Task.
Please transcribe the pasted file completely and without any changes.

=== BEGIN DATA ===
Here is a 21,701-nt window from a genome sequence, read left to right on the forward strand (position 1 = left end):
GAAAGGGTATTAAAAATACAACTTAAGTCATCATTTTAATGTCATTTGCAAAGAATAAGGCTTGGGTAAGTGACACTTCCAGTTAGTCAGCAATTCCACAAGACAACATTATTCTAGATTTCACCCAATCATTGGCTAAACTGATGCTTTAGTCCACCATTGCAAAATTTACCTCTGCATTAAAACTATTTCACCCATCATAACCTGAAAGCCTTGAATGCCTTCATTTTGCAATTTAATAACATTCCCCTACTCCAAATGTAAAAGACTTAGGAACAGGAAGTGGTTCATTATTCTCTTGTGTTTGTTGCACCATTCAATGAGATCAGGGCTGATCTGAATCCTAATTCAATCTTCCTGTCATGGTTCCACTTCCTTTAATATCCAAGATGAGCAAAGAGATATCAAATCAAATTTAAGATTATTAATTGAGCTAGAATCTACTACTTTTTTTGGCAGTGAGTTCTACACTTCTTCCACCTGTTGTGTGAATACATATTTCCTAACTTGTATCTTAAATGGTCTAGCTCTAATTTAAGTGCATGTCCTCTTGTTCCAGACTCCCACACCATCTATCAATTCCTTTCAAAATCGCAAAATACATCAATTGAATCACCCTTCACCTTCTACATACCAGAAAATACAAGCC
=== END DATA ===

Here is a 21,701-nt window from a genome sequence, read left to right on the forward strand (position 1 = left end):
GAAAGGGTATTAAAAATACAACTTAAGTCATCATTTTAATGTCATTTGCAAAGAATAAGGCTTGGGTAAGTGACACTTCCAGTTAGTCAGCAATTCCACAAGACAACATTATTCTAGATTTCACCCAATCATTGGCTAAACTGATGCTTTAGTCCACCATTGCAAAATTTACCTCTGCATTAAAACTATTTCACCCATCATAACCTGAAAGCCTTGAATGCCTTCATTTTGCAATTTAATAACATTCCCCTACTCCAAATGTAAAAGACTTAGGAACAGGAAGTGGTTCATTATTCTCTTGTGTTTGTTGCACCATTCAATGAGATCAGGGCTGATCTGAATCCTAATTCAATCTTCCTGTCATGGTTCCACTTCCTTTAATATCCAAGATGAGCAAAGAGATATCAAATCAAATTTAAGATTATTAATTGAGCTAGAATCTACTACTTTTTTTGGCAGTGAGTTCTACACTTCTTCCACCTGTTGTGTGAATACATATTTCCTAACTTGTATCTTAAATGGTCTAGCTCTAATTTAAGTGCATGTCCTCTTGTTCCAGACTCCCACACCATCTATCAATTCCTTTCAAAATCGCAAAATACATCAATTGAATCACCCTTCACCTTCTACATACCAGAAAATACAAGCC